Climate Vulnerability and Adaptation: Conceptualizing urban green infrastructure

Type: Panel
Sponsor Groups: Human Dimensions of Global Change Specialty Group
Poster #:
Day: 4/11/2018
Start / End Time: 10:00 AM / 11:40 AM (MDT)
Room: Balcony K, Marriott, River Tower Elevators, 4th Floor
Organizers: Sara Meerow, Marissa Matsler
Chairs: Sara Meerow


There are numerous strategies that cities can take to enhance social-ecological resilience and adapt to climate change, but one of the most popular approaches is to expand green infrastructure. These nature-based solutions are increasingly presented as a panacea for many urban challenges. Yet definitions of green infrastructure vary. Some scholars and practitioners conceptualize it more narrowly as a decentralized approach to stormwater management, including bioswales, rain gardens, etc. The US Environmental Protection Agency also classifies nonvegetated pervious pavements as green infrastructure ( An alternative definition (e.g. Benedict and McMahon 2002) considers the entire network of natural and constructed vegetated areas in and surrounding a city as green infrastructure, everything from a street tree to a large conservation area. There are also those who argue for a blue-green infrastructure approach that combines water bodies and vegetation. These different definitions focus our attention on very different scales and services, which have implications for how they are managed: each of these different kinds of green infrastructure are the jurisdiction of a different city department, each with differing, and sometimes conflicting, mission statements; the public interacts with each kind of green infrastructure differently due to differing accessibility and visibility; and each kind of green infrastructure is paid for through different investment and funding mechanisms privileging specific kinds over others; just to name a few. We would like to propose an AAG panel that brings together different green infrastructure scholars to discuss the various conceptualizations and frameworks for green infrastructure.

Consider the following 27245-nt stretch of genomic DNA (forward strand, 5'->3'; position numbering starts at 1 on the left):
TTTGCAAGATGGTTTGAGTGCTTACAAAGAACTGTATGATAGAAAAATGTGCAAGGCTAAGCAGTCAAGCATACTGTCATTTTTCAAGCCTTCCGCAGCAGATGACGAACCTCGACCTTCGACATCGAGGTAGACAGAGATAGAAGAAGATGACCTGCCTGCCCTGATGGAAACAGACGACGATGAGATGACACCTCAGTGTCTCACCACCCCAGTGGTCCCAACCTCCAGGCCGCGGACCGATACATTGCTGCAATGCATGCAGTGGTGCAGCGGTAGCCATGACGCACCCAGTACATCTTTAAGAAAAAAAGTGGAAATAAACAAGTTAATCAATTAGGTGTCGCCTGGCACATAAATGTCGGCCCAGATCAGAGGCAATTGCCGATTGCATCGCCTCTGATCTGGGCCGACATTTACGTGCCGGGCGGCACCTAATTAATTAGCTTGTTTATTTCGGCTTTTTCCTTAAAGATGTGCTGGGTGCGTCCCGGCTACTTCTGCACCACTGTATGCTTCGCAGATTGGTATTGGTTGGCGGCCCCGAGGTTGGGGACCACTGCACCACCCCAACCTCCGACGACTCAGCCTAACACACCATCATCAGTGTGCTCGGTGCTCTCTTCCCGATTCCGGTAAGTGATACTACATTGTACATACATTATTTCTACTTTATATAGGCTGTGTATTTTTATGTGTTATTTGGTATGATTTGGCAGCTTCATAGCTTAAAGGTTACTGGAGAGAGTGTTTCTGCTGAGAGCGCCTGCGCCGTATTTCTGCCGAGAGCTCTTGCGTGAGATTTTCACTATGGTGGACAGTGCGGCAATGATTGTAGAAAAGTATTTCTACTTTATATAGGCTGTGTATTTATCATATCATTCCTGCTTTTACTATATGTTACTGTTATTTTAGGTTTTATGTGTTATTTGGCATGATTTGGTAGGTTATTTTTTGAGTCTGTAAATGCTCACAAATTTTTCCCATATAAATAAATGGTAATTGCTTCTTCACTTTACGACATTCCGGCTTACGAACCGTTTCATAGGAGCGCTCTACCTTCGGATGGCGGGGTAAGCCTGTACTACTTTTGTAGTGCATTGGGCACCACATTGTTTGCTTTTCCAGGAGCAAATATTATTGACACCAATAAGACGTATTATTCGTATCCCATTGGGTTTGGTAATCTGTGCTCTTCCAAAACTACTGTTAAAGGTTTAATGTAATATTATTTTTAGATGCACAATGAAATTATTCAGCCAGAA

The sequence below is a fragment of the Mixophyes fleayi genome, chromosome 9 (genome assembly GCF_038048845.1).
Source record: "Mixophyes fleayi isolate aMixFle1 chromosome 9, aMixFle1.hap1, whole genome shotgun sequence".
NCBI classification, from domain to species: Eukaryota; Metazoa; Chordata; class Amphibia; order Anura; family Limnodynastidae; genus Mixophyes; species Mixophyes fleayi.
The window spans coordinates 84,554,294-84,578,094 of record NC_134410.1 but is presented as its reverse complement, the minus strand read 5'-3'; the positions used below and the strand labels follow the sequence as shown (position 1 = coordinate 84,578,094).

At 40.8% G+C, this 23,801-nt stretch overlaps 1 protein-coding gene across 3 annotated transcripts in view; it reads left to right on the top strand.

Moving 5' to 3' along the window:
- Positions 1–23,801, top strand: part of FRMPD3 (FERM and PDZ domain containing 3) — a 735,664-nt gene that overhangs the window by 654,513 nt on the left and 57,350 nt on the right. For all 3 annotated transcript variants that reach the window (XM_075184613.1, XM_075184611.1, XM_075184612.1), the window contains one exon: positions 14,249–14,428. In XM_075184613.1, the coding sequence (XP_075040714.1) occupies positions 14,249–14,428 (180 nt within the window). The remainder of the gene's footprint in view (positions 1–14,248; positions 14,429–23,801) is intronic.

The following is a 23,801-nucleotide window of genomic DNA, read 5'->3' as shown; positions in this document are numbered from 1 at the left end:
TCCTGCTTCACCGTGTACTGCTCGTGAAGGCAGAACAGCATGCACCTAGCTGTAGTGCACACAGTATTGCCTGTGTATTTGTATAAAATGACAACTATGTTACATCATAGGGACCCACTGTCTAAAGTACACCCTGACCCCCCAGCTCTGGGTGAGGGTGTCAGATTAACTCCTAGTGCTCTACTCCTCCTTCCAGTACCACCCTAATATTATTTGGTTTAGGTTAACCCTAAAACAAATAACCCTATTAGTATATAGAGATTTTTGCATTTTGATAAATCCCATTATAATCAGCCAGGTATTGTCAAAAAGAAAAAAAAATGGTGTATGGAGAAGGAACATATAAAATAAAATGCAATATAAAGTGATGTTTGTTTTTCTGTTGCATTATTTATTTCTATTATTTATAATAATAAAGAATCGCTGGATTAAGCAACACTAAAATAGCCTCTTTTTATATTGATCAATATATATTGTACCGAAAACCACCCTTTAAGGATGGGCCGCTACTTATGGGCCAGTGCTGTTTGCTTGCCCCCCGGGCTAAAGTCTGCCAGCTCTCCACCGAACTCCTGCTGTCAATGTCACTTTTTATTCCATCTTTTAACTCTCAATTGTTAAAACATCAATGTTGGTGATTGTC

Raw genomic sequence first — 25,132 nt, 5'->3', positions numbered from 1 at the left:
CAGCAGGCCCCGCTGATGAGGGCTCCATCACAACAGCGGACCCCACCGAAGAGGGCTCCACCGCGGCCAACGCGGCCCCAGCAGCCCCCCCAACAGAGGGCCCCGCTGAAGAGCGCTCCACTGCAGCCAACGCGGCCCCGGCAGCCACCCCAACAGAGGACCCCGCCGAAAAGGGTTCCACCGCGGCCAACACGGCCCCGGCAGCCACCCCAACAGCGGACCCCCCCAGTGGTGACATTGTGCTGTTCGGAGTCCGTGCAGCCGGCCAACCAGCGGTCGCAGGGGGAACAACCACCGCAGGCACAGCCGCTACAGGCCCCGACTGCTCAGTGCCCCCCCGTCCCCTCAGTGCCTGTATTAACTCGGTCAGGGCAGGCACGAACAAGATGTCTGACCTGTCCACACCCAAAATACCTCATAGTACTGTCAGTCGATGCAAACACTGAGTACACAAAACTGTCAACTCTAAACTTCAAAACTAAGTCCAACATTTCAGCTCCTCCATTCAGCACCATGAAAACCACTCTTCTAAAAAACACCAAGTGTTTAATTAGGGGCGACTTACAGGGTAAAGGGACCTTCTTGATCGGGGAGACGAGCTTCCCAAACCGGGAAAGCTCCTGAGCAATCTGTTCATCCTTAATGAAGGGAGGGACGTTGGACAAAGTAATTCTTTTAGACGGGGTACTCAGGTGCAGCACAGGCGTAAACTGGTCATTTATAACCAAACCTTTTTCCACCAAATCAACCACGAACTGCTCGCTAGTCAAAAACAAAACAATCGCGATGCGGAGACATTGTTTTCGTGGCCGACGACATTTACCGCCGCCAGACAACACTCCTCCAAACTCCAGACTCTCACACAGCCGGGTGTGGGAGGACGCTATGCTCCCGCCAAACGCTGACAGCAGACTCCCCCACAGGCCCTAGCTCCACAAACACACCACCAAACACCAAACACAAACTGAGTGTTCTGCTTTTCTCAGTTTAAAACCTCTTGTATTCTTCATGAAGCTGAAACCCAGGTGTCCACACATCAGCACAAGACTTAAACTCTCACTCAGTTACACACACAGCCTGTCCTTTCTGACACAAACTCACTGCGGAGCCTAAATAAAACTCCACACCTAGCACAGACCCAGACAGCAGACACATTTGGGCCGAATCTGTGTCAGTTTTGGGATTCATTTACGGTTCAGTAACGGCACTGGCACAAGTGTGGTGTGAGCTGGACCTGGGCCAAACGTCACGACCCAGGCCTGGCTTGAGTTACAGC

Potential discussion questions may include:
• How do definitions of green infrastructure differ across disciplines and the theory-practice divide?
• What are the implications and tradeoffs of these different conceptualizations?
• Can we come up with a common framework to classify the various perspectives?


Type Details Minutes
Panelist Laura Schifman U.S. Environmental Protection Agency 20
Panelist Dustin Herrmann 20
Panelist Ian Mell University of Manchester 20
Panelist Mitchell Pavao-Zuckerman University of Maryland 20
Panelist Dexter Locke Clark University 20

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